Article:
Benin born and raised, Innocent Oziegbe Akhigbe is an academically inclined tapestry artist who favors wool as a medium. In this interview, he talks about his background and motivations, as well as his current work on the documentation of Africa’s historical events. Through tapestry, he aims to preserve the rich cultural African heritage and share it with the outside world. Continue reading to learn more about his work.
AWORANKA: How do you think the ancient, culturally rich city of Benin shaped your love for art and practice?
INNOCENT AKHIGBE: The artistic ambiance of the ancient city of Benin has offered me a great deal of philosophical knowledge, especially in the area of understanding the implications that go into the production of art from the ancient to contemporary times.
The art challenging environment of both Auchi Polytechnic and the University of Benin has shaped my artistic interest and practice in no small way; recalling from my tutelage in textile design at the University of Benin to the support, criticism, and encouragement by art enthusiasts in the city. I remain grateful to the city as the crucible of my artistic exploration.
AWORANKA: What influenced your interest in wool as a medium and tapestry as a practice?
INNOCENT AKHIGBE: Tapestry is a medium of art that weaves narratives into patterns, forms, and visuals. I believe this style is lacking in practice in Africa and I hope my artworks inspire other artists. My objective with tapestry is to tell African stories.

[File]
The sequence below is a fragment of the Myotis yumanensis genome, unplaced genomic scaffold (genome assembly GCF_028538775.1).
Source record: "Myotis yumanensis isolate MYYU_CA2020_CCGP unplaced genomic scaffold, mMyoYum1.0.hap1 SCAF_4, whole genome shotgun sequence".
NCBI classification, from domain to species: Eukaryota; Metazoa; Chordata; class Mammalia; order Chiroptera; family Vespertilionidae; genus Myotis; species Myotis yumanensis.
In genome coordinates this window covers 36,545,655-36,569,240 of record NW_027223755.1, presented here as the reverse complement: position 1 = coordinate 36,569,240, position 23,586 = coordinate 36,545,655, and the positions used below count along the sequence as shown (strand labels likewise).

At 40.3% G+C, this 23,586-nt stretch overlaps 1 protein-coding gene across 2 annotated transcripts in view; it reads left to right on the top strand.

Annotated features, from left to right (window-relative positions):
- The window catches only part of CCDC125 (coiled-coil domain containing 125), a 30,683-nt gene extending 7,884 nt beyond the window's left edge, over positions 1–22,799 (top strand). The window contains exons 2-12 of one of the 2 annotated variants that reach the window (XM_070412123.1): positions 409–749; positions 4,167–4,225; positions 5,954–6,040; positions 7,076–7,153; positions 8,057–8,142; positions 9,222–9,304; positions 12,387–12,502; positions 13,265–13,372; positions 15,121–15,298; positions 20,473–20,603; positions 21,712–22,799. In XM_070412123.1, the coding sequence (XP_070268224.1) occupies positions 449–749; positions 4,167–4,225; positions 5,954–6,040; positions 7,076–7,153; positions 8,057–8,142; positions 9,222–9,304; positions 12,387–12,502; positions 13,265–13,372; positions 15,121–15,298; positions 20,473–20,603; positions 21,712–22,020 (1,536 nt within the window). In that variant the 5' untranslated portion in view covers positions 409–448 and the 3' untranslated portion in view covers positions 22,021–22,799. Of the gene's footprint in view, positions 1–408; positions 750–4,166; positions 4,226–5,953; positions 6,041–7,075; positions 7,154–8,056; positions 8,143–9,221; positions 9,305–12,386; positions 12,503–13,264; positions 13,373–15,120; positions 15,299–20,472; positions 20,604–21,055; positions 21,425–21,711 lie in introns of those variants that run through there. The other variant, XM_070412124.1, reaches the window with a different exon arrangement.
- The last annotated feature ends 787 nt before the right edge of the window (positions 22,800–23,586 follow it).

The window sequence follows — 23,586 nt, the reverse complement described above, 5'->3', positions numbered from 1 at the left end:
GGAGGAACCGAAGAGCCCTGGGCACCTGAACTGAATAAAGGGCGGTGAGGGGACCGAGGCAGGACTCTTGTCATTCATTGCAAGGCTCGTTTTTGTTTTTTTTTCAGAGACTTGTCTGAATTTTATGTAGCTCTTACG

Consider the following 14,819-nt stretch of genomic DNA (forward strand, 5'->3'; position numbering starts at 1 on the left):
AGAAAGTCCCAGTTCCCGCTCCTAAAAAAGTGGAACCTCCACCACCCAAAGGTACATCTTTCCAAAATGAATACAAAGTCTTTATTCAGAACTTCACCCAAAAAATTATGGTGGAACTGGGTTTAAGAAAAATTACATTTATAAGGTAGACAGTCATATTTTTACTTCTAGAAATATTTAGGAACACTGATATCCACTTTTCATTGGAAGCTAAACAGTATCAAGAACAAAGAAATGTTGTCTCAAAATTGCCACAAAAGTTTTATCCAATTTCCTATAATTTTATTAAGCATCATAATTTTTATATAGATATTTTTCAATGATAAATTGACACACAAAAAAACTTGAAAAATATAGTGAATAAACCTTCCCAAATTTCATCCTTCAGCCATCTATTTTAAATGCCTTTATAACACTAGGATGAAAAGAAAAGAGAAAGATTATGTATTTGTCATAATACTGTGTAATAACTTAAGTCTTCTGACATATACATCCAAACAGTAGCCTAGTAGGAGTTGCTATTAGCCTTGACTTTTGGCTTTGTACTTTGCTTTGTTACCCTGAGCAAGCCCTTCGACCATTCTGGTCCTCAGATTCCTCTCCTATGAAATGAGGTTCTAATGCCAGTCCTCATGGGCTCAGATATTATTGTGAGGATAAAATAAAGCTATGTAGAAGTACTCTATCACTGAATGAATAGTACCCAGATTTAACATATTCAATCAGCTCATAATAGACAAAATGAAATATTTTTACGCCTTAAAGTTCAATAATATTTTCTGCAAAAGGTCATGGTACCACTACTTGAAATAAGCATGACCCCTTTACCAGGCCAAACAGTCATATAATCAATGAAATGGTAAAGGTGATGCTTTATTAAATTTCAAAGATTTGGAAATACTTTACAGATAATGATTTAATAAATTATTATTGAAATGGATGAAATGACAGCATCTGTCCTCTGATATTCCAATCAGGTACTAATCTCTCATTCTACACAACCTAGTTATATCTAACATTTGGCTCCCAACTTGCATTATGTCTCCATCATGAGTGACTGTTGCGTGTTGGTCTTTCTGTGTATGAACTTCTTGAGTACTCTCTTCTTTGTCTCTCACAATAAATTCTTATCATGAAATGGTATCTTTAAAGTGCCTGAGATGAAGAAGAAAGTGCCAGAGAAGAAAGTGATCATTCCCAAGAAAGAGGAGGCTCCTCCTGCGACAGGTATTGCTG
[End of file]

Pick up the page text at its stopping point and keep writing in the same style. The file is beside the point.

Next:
Africa is rich with historical events that have contributed to the advancement of the black race and I am willing to explore these events as a form of education and enlightenment. I am currently embarked on a journey to document African historical events through tapestry.
Over the years I was inspired by the need to project tapestry as an effective art form amidst painting, sculpture, photography, and printmaking, which has been already used for the documentation of African historical events.
"Africa is rich with historical events which contribute to the
advancement of the black race and I am willing
to explore these events as a form of education and enlightenment."
AWORANKA: How do you see art as a means of expression?
INNOCENT AKHIGBE: Art is a way of life and a way to communicate. More than an occupation or vocation, art has come to be a lifestyle for me which I do at ease and always. At the moment, my post-graduate program perfectly complements my studio practice, it enlightens me more and gives moral justification into the art practice. My art training on the other hand triggers a dynamic quest into my academic search.
AWORANKA: What do you hope your artworks reveal when you participate in an exhibition?
INNOCENT AKHIGBE: In the face of exhibitions, I hope my works reflect hope and strength for the black race and for Africa, who is rich with historical events that contribute to the world’s advancement.
AWORANKA: Which visual artists influenced your style and why?
INNOCENT AKHIGBE: Mohamed Moye, a master weaver from Egypt inspired me and ultimately enhanced my style. The expressive rendition of the human facial features in his portraitures gives me a better understanding of wool colour matching and distribution when weaving.
Discover the life and insights of many more African artists in Aworanka's Interview section: